After an almost two-month hiatus because of the Covid-19 pandemic, parliament convened after some difficulty and amidst concerns about the safety of parliamentarians during the sessions. The expectation generally may have been that the opposing sides of t
After an almost two-month hiatus because of the Covid-19 pandemic, parliament convened after some difficulty and amidst concerns about the safety of parliamentarians during the sessions. The expectation generally may have been that the opposing sides of the political divide in both houses would soberly adhere to the Standard Operating Procedures (SOPs) agreed before the sessions were called. Instead, many members were seen violating the facemasks, social distancing, etc., protocols. But that was only a trailer of what followed. As usual, throwing the seriousness of the situation facing the country to the winds, a business-as-usual fracas was witnessed. Although there are a few villains of the piece in this sorry tale, Foreign Minister Shah Mahmood Qureshi outdid himself in both the National Assembly (NA) and Senate in throwing spiked barbs at the opposition in general, the Pakistan People's Party (PPP) in particular. For reasons that are no longer so obscure, the controversy started by the Pakistan Tehreek-i-Insaaf (PTI) federal government regarding the 18th Amendment got unnecessarily dragged into the melee. It was left to Shah Mahmood Qureshi to try and pour oil on the troubled waters through the assurance from the floor of the Senate on May 12, 2020 that his government had no plans to scrap the 18th Amendment. He only left room for revisiting the 'weak' parts of the Amendment, by which is meant essentially the distribution of divisible pool finances between the Centre and the provinces, an issue related less to the Amendment and more to the National Finance Commission (NFC) Award. To cap the argument, Shah Mahmood Qureshi reminded the opposition that the PTI did not enjoy a two-thirds majority and therefore the opposition need not worry on this score. While he was at pains to refute the opposition's argument that there had been no discrimination against Sindh in disbursements to combat the pandemic, he could not resist repeating the canard he had flung earlier in the NA about the PPP having been reduced from a federal-oriented to a provincial party exploiting the 'Sindh Card'.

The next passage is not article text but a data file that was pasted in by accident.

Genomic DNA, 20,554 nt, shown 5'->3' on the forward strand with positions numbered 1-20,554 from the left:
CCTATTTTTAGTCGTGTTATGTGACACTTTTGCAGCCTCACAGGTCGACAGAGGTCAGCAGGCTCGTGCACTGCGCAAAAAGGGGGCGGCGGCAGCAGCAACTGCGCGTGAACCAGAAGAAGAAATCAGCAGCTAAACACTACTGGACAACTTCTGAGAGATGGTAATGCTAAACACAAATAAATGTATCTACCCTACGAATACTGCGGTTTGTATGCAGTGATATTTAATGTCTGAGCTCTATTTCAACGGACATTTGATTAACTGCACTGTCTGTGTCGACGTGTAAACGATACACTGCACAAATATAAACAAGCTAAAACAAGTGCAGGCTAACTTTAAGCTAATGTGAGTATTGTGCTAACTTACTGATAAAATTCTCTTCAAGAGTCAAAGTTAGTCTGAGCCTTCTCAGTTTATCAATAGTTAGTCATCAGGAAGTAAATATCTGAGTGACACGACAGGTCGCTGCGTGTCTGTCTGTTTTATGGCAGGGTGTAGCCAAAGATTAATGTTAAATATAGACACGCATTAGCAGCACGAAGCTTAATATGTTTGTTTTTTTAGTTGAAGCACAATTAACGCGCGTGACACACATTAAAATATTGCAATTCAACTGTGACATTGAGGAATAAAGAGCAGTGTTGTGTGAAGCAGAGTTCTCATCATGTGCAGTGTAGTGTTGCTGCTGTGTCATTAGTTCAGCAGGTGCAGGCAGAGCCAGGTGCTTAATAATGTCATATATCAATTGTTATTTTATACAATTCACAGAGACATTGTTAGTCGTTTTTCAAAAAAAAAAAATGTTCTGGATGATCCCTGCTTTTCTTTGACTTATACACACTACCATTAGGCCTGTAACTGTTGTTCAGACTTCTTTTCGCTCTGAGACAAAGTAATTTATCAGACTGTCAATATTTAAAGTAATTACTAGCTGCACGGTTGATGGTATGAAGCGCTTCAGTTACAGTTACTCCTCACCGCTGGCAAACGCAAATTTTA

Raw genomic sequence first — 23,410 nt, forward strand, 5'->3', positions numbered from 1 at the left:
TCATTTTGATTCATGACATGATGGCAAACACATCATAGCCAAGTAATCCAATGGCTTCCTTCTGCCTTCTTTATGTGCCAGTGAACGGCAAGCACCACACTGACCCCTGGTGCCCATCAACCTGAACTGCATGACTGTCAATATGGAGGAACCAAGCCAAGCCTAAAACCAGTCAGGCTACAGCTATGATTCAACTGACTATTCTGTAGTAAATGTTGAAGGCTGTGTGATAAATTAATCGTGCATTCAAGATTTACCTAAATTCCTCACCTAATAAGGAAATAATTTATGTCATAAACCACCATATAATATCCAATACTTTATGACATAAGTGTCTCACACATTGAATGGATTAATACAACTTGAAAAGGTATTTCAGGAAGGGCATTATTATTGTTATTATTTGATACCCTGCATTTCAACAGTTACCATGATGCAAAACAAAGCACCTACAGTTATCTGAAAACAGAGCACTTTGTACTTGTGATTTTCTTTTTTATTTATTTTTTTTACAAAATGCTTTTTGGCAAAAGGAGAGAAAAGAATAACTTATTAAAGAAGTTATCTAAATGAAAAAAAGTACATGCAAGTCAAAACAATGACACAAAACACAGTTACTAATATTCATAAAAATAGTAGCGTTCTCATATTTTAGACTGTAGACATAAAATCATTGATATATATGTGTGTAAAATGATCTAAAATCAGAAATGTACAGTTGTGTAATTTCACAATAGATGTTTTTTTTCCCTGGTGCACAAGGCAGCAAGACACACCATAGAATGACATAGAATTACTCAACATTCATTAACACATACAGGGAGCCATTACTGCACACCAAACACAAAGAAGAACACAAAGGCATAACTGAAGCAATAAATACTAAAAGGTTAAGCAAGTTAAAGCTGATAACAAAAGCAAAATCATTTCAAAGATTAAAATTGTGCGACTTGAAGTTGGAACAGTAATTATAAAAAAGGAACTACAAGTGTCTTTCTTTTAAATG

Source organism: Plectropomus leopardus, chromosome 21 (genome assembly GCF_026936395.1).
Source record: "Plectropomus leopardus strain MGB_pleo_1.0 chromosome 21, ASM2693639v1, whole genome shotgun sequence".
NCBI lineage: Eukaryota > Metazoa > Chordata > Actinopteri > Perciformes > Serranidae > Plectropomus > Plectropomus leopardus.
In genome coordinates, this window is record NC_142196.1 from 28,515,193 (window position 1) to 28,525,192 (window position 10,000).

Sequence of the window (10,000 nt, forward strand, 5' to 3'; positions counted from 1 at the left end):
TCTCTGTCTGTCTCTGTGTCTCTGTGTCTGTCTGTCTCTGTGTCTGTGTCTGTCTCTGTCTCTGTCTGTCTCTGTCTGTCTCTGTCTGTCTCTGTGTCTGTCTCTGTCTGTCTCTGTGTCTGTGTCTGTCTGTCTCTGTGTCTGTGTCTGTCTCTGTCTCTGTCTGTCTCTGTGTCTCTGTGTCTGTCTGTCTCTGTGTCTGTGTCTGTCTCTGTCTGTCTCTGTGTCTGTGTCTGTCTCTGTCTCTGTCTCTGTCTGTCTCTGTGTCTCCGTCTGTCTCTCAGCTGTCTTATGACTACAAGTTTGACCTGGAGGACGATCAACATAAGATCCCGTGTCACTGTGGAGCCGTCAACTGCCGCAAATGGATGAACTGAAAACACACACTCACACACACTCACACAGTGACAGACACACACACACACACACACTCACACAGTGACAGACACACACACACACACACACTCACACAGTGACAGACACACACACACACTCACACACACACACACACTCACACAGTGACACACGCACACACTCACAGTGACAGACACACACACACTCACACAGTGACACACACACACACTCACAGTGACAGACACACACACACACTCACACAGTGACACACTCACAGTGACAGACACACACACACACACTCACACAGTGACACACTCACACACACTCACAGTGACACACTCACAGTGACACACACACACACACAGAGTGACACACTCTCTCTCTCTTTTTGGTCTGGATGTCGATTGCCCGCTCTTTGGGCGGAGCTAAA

Inevitably, this acted as the proverbial red rag to the PPP bull and Chairman Bilawal Bhutto-Zardari who used his press conference to question this categorisation and charge. He was supported by PPP Senate leader Sherry Rehman, who took Shah Mahmood Qureshi and the federal government to task for missing out on the words of unity and healing the country needed to hear. She argued that the provinces (particularly Sindh) had been left to fend for themselves, thereby depriving the country of a uniform national strategy to tackle the situation. Both Rehman and Leader of the Opposition in the Senate Raja Zafar-ul-Haq of the Pakistan Muslim League-Nawaz (PML-N) lambasted the federal government for its confusion, mixed messages and decision to ease the lockdown against expert medical advice.
Be that as it may, for the citizens of Pakistan, the 'debates' in the NA and Senate remained within the bounds of the usual squabbling and point scoring of the two sides of the political divide. This would prove highly disappointing for the people expecting their elected representatives to rise above themselves and conduct a serious discussion on the pandemic. If all parliament can do is exhibit the usual run-of-the-mill exchanges and point scoring across the aisles, some may be forgiven for wondering what the point of calling parliament back into session was.